DENVER—I won’t soon forget my experience at Coors Field last Sunday attending Game 3 of the Colorado Rockies–Philadelphia Phillies series. That game went down in history as being tied for the coldest game in post-season baseball.
Initially the game was to be played last Saturday night. Game time temperature would have been around 26 degrees Fahrenheit had the game been played on Saturday. Snow had also fallen on the field.
In any case, it wasn’t much warmer on Sunday night, but the field looked in fine shape. Official game time temperature was 35 degrees, which tied the all-time low set in Game 4 of the 1997 World Series between Cleveland and Florida. The www.weather.com site said the temperature was 30.8 degrees mid-way though the game.
Obviously some football games were played in much colder temperature but I guess baseball has its limits, perhaps somewhere below 30 degrees.
You might think the Colorado Rockies were hosting their first ever playoff game at Coors Field based on how long it took to get inside the park. Thousands of fans were still crowded at each gate waiting to get in while home runs were being hit in the first inning. An incredible night was getting off to a miserable start.
At least being surrounded by hundreds of other fans standing to get in kept me warm. Some eager fans were screaming “CHARGE!” while others heckled the turnstile attendants. Once fans got in, they were given the purple and white “Rocktober towels,” which would be waived at every big moment in the thrilling game.
Some locals, living in close proximity to the mountains, wisely chose to wear their ski gear and snow boots for added warmth. I kept my upper body warm by wearing three layers of clothing and a heavy leather jacket. I also wore my long johns but still felt the need for a fleece blanket to cover my legs. My feet were doing OK with thick woolly socks and running shoes although snow boots might have been a warmer choice.
The cold weather didn’t freeze out the fans’ excitement for the Rockies. During their 2007 World Series run, Rockies fans became accustomed to cheering on their team in chilly weather.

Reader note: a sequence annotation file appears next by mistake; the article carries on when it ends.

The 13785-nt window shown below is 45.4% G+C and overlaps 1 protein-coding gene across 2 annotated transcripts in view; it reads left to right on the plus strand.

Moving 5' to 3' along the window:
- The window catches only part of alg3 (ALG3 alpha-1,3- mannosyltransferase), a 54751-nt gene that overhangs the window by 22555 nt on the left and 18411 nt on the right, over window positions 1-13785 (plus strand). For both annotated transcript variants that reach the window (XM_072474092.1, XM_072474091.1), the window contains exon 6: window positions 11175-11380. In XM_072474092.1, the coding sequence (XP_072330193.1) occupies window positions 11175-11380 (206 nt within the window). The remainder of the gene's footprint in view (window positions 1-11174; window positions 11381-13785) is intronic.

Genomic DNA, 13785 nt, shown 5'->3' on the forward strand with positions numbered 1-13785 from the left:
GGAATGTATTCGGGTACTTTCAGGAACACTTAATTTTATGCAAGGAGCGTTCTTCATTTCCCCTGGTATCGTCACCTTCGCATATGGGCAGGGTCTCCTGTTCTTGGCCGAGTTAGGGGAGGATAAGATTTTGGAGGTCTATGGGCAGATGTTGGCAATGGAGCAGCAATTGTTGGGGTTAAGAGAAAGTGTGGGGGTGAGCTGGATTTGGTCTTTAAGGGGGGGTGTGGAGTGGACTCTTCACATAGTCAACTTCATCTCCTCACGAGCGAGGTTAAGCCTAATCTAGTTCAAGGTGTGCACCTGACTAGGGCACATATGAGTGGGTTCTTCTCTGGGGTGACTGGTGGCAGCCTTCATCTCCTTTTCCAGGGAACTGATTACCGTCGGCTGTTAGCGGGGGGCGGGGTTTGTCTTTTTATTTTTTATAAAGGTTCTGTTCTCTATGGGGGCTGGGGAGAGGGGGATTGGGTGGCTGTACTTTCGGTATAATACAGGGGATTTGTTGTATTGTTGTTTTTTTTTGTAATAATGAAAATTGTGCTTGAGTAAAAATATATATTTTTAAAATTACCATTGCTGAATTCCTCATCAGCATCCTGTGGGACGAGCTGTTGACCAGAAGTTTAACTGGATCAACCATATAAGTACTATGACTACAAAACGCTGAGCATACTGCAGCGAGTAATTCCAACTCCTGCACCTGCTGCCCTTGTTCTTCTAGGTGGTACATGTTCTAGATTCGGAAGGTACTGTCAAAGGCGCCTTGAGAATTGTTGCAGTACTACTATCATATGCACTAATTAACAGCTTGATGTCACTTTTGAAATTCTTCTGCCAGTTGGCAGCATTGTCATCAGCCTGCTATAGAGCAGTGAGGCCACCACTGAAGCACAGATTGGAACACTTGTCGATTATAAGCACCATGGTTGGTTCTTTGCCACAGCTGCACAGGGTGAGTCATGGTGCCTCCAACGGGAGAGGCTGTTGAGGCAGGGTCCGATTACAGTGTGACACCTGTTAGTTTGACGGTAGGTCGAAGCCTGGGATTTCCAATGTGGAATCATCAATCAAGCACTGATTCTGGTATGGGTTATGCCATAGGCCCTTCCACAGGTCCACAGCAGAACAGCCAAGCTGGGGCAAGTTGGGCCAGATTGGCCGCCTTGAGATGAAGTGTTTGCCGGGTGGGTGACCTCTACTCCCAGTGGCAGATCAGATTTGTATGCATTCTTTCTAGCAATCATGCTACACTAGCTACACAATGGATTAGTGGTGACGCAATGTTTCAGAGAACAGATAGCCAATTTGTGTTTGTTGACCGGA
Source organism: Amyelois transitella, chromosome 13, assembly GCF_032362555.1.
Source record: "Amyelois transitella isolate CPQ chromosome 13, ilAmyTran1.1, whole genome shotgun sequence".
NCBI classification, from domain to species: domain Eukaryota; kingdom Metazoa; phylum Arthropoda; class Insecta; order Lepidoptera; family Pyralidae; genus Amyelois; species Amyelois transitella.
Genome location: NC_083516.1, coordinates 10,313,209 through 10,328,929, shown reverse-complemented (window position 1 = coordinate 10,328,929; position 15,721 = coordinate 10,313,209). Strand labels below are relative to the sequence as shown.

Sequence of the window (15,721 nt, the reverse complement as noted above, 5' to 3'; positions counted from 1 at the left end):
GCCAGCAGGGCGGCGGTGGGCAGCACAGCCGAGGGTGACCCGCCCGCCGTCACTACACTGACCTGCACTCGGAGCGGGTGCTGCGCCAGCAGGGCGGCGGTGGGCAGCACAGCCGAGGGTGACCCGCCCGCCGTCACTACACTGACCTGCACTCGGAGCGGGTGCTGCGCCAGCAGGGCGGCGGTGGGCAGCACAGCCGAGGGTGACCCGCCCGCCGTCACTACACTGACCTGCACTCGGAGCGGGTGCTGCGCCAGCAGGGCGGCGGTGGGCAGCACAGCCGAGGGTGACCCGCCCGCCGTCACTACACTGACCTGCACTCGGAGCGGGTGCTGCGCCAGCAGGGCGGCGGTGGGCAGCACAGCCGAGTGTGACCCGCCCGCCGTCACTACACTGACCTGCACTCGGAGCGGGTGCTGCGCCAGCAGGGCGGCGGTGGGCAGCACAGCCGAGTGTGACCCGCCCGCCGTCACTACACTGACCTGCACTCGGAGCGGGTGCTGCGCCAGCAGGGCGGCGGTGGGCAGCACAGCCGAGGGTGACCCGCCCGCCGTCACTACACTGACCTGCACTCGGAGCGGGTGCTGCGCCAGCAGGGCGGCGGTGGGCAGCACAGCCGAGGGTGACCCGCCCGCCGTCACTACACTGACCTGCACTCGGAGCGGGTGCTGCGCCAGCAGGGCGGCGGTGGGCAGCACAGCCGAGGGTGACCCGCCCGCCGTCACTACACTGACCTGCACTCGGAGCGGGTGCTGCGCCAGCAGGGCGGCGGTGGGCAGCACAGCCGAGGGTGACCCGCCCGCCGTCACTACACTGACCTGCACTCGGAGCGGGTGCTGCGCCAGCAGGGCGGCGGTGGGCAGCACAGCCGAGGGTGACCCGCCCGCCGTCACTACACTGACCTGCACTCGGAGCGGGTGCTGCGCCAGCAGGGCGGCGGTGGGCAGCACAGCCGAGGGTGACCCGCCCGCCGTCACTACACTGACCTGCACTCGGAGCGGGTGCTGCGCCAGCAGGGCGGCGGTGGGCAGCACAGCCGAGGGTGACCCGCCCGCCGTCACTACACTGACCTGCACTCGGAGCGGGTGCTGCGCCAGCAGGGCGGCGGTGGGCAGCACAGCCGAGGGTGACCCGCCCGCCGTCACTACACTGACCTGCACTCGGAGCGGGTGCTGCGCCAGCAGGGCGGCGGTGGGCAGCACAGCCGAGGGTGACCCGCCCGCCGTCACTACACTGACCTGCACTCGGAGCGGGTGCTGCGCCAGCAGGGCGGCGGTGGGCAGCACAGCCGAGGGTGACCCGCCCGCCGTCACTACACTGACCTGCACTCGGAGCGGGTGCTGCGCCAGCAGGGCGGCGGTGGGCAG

The game itself was a great advertisement for playoff baseball. The lead changed or the game got all tied up no less than seven times. The Phillies used six pitchers while the Rockies used seven. The game lasted over four hours without extra innings so fans definitely got their money’s worth.
The game also had controversy. Home plate umpire Jerry Meals admitted he missed a call when he believed Philadelphia’s Chase Utley’s chopper was a fair ball in the top of the ninth inning. In fact, the ball bounced off Utley’s leg and then went into fair territory. It should’ve been called a foul ball or dead ball.
I could see it clear as day from my seat about 40 rows behind home plate. The way the ball bounced before it went into fair territory seemed very strange and I just assumed it must be a foul ball.
If calling a foul ball (or dead ball) fair wasn’t enough, the first base umpire called Utley safe. I thought Rockies first baseman Todd Helton kept his foot on the bag just long enough after catching Huston Street’s throw to get Utley out.
The single would move Jimmy Rollins from second to third, with the score tied 5–5. He scored off a sac fly from Rockies-killer Ryan Howard.
Fans were screaming “Tu-Lo, Tu-Lo” for short-stop Troy Tulowitzki as he represented the last chance for the Rockies in the bottom of the ninth. But Philadelphia’s closer Brad “Lights Out” Lidge got “Tu-Lo” to fly out to left field with two men on, preserving the 6–5 victory.
The Phils wound up eliminating the Rockies in Game 4 on Monday, again in dramatic fashion. Scoring three runs in the top of the ninth to overcome a two-run deficit is really the stuff that will keep people talking for months.
Clearly, the Rockies–Phillies series was the most exciting series of the Divisional Series round. The other three series all ended up in sweeps. I was just glad to catch one of these games, even if it had to be the coldest one.